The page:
After six years of drawing and painting birds, Fathima Mohiuddin, who goes by the artist name Fatspatrol, decided on a new subject: people.
"I experienced a bit of a shift last year when the world went into lockdown," she tells The National. "It took me down the road of thinking about what makes up a human being. When we're stripped away of social interaction and engaging with external images like we were last year, what makes us human?"
Her latest work The Humans, commissioned for a Yas Island development, features several stylised characters, each unique in their appearance and style. The figures, rendered in profile, are made with bold black lines and various shapes painted on a 100-metre stretch of white wall, which is located next to Etihad Arena.
“The figures represent all of us,” Mohiuddin says. “Each human on the mural has something different that drives and motivates them. In my head each one has a unique character and story but I also like that there’s room there for the viewer to give them their own story.”
Mohiuddin attributes her quirky visual style to diverse influences from within the UAE, including Arabic calligraphy, henna, Indian textiles and architecture. “I am a product of experiencing the unique cultural mash-up that is the UAE, and in that sense speak to the local community through my style,” she explains.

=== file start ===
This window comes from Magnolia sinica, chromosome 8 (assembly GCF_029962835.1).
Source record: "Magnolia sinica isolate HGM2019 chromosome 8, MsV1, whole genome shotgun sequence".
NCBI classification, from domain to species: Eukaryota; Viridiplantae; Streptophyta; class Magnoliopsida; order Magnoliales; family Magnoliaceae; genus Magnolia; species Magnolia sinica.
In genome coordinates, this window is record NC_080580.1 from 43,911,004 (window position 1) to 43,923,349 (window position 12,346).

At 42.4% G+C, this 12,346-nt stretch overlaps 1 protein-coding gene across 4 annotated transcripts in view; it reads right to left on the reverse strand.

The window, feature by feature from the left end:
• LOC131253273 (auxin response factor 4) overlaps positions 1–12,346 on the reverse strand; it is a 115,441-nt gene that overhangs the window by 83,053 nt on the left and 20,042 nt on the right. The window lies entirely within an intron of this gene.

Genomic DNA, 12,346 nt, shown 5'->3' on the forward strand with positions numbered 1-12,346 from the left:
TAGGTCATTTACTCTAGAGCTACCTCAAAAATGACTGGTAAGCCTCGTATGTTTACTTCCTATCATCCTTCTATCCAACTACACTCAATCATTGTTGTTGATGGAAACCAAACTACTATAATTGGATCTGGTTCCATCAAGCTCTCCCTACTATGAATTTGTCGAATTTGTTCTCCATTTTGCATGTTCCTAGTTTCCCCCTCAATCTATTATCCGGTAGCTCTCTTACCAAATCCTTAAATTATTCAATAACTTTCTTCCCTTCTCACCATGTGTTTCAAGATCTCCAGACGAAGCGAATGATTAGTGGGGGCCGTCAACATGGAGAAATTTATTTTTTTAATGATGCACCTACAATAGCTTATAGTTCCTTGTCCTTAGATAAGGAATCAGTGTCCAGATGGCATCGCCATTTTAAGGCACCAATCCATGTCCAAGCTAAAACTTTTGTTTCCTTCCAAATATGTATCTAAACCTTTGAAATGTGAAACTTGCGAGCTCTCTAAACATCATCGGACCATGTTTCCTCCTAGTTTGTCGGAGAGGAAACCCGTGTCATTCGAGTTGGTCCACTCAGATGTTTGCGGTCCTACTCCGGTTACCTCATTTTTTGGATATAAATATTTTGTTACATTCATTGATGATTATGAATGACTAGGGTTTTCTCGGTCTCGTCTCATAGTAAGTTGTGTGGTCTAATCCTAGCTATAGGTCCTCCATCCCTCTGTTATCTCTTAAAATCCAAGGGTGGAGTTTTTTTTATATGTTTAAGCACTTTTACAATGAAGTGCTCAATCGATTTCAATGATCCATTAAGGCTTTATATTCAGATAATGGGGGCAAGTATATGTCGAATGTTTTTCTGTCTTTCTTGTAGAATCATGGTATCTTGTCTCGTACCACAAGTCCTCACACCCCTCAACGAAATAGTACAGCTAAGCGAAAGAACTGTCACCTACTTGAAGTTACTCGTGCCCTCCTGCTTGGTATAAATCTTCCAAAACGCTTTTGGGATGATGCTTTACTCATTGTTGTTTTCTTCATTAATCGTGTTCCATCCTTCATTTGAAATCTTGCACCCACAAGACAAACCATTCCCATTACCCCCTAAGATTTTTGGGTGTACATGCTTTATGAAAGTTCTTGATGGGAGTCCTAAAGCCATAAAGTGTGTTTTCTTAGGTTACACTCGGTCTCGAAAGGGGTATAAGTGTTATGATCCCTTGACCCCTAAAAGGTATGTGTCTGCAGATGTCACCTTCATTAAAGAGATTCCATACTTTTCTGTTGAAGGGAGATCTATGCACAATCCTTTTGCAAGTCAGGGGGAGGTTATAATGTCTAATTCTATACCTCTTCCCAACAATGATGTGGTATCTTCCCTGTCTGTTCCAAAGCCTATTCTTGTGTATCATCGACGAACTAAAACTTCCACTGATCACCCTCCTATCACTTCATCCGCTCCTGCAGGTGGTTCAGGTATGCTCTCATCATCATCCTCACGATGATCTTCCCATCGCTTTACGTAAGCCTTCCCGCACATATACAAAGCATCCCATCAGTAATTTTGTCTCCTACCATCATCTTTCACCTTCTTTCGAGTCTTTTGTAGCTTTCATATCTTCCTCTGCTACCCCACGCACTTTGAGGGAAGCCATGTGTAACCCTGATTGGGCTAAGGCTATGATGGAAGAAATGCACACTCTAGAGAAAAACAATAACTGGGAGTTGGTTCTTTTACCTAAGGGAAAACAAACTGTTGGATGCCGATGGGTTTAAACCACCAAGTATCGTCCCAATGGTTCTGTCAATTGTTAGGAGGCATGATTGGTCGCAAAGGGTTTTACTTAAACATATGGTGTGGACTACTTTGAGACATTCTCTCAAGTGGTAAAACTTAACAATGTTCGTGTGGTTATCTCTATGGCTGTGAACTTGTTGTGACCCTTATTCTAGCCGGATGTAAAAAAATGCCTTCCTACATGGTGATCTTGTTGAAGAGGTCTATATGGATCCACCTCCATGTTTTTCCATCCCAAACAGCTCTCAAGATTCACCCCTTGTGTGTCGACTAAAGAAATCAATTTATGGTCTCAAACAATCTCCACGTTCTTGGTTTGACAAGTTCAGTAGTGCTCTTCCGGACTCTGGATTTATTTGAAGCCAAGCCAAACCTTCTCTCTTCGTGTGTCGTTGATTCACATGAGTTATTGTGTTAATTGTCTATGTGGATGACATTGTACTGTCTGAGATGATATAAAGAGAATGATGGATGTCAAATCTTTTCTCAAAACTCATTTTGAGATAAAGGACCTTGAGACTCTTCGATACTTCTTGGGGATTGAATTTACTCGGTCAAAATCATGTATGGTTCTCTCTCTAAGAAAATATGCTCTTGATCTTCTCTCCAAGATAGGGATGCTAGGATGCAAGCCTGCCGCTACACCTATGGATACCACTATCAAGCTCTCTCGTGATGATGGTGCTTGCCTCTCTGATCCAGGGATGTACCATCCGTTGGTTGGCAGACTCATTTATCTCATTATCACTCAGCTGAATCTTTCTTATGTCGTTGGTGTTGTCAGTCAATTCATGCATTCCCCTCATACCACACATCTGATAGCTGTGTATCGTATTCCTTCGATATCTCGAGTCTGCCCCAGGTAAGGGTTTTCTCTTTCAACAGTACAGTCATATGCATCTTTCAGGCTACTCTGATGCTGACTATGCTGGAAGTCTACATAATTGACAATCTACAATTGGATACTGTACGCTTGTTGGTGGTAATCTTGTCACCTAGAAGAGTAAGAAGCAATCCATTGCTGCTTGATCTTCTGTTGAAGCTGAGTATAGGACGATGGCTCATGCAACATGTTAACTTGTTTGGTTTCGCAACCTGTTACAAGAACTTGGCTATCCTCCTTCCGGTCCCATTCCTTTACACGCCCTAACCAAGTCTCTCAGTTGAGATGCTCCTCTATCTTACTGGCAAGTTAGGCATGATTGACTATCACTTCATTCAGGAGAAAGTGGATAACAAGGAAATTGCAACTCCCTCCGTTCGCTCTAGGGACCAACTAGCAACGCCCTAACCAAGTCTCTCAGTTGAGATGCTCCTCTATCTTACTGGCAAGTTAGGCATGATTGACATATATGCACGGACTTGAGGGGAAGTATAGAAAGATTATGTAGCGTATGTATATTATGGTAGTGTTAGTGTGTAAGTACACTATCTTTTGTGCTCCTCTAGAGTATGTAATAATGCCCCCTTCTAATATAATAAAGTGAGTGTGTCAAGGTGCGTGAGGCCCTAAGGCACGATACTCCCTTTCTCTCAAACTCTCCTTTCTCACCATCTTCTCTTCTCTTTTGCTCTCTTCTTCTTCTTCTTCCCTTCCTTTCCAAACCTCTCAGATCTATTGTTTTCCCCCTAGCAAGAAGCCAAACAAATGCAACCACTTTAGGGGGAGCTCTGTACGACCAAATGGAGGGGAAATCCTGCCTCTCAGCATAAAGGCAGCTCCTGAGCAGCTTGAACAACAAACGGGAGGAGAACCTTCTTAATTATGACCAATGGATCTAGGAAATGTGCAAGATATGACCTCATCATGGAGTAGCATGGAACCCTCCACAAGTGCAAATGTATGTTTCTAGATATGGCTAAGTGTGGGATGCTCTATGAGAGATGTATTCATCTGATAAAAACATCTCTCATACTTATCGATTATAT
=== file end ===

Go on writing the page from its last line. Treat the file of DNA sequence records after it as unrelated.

The artist, 37, grew up in the UAE and has been living between Dubai and Canada for the last three years. She studied studio art and critical theory in Toronto, then went on to complete her Master's degree in sociology at Goldsmiths, University of London in England, where she her wrote her thesis on public and street art.
“I’m of Indian origin, born and raised in the UAE, a Canadian immigrant; an altogether fairly complex cultural make-up. Mark-making has been a way for me to create a unique voice of my own in my style."
Work for The Humans began earlier this year. Miral, the developer that commissioned the project, reached out to the artist in March 2020, around the time when she was beginning to experiment with drawing humans instead of her usual feathered figures. The large-scale mural took six weeks to complete with the help of two assistants.
With its black lines and exaggerated shapes, Mohiuddin seemingly borrowed from street art and graphic design. Her choice of colour, or lack thereof, was a way to bring focus to the subject and the forms within the work, which are usually done in a free-flowing, “stream of consciousness” process, as the artist describes.
“Sometimes I feel like a minimal colour palette like that is enough and doesn’t necessarily need to be injected with the emotion and implications colour brings. It leaves space for the viewer to think and breathe between the heavy lines and forms,” she explains.
Through her public art, she has also participated in educational outreach, painting with children wounded by war in Jordan and creating artwork for awareness campaigns on gender-based violence during the pandemic. "I think artists have a responsibility to understand the socially communicative value of art and use it for positive change and progress. We all have a part to play in moving the world forward."